So with Toy Story Midway Mania, what we have is a ride that has no business being a ride. It moves you between multiple screens that could just as easily have been shown on one screen placed in front players on a super comfy sofa. There is no interaction between players. There is no feeling of team work and there is no element of competition between players other than final the score. While traveling between screens there is a nothing to look other than the occasional glimpses of other cars moving between other sets of screens in the dark. All this happens as nothing goes horribly wrong.

In short, it's a lot like what a kid in a stroller must experience while being pushed through the TV section at Best Buy.

Replies (38)

April 23, 2017 at 4:14 PM · It's fun. More fun than some others. Nonetheless, It's once and done, but many ride it over again. I prefer Buzz.
April 23, 2017 at 4:16 PM · I think Midway Mania makes thematic sense only at Disney California Adventure, where it's supposed to be an extension of the carnival games on the Paradise Pier midway.

But Disney disrupted the amusement park industry by creating something far, far better than cheap carnival attractions. So why on Earth would Disney use a cheap carnival experience as a show theme? Especially for one of its most popular franchises?

I agree, this is fun gameplay, and if you have a partner who knows the Easter eggs, there's a nice challenge here. But I can play it just as well at home. There's no need for this to be taking up valuable space in a park in its current form.

April 23, 2017 at 4:34 PM · I'll be honest, I've only been on this ride once and that was enough. I get it, it's fun in its own way, kids love it but just not for me. I tend to dislike some of the "shooting ride" games like Buzz Lightyear's Ranger Spin and Men in Black Alien Attack already. This to me is just a waste and I can't believe it when I hear it has two hour wait lines. It's not to me an issue of the video screens, it's just that I enjoy an actual ride not some huge game thing so you're not alone Rob in thinking this isn't that great an experience.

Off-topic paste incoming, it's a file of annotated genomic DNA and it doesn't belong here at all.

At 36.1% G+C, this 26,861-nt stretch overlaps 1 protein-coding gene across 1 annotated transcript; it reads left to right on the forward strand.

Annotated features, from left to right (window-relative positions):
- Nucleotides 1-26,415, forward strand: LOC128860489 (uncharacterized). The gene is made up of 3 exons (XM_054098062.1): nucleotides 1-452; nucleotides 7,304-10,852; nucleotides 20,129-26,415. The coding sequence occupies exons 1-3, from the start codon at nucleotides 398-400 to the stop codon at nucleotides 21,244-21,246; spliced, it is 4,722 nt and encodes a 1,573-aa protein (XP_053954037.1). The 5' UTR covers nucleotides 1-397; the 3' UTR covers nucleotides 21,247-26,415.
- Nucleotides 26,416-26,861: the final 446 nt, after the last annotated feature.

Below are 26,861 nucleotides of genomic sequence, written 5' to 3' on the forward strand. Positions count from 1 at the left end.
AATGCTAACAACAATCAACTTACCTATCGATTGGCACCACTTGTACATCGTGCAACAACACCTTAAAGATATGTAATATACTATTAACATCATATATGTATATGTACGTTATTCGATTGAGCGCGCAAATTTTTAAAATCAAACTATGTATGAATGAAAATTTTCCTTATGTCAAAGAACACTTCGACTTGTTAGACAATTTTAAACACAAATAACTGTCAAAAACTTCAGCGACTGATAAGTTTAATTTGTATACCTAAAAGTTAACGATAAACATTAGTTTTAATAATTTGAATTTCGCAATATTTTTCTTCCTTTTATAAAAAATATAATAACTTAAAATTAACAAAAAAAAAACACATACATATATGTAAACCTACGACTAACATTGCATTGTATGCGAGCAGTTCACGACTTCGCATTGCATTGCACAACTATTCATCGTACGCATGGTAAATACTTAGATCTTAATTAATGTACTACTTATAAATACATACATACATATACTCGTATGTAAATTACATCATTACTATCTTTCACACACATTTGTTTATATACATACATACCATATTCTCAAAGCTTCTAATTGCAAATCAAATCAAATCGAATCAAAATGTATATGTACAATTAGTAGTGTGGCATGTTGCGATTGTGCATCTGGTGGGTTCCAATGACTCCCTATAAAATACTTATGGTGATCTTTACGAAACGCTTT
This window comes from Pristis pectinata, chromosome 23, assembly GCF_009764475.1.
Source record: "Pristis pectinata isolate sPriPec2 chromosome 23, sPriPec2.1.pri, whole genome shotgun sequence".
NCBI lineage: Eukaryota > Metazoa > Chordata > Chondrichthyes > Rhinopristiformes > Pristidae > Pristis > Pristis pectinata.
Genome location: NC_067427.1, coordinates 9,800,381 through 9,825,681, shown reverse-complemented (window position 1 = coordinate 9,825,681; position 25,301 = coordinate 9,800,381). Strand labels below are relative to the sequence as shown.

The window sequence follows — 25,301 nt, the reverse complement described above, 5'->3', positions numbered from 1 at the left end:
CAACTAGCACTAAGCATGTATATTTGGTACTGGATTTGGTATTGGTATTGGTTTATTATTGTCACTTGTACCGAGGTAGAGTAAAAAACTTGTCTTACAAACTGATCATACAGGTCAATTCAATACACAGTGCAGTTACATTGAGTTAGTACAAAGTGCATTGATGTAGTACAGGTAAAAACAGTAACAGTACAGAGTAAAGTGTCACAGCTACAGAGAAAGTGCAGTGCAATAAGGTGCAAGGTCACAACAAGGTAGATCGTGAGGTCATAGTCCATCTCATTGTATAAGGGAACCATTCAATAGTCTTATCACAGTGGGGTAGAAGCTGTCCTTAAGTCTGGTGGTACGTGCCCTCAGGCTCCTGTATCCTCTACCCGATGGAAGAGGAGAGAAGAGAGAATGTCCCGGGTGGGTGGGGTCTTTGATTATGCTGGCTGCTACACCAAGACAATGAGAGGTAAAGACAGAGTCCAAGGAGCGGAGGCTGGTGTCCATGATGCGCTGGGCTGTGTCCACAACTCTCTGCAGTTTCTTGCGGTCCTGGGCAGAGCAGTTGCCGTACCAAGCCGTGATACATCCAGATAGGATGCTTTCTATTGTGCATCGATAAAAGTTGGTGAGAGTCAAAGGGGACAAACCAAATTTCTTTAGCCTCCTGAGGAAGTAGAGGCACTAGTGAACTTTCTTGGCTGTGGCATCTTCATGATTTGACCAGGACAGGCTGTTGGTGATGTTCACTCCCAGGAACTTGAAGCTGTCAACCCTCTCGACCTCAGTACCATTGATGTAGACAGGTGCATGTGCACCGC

April 23, 2017 at 4:41 PM · Disney needed a fast answer to "The Simpsons", and, thus, TSMM was born. In Orlando, most of the tourists are on "Once in a Lifetime" trips so the popularity may not fade for a long time.

Imagineering did do an awesome job with the Mr. Potato Head animatronic, but you have to endure the queue to even get a glimpse of him.

April 23, 2017 at 4:43 PM · You hit the nail on the head. TTMM is alright, but that's about it. There are so many better shooter attractions out there. You score extra points for Ride and go Seek, a far superior attraction on all levels.
April 23, 2017 at 4:50 PM · Above it all it's also a Wii game. The exact same thing can be experienced at home in 3D. I was hoping they at least had easter or christmas overlays but it's the same old mediocre gameplay as the thing at home.
The fact it's popular is probably because there are hardly any family rides in DHS, I guess.
April 23, 2017 at 4:57 PM · Good article, Rob, and you make some interesting points. I think Robert also makes a good point that the ride made a bit more sense in its original location on the California "midway" than it does anywhere else.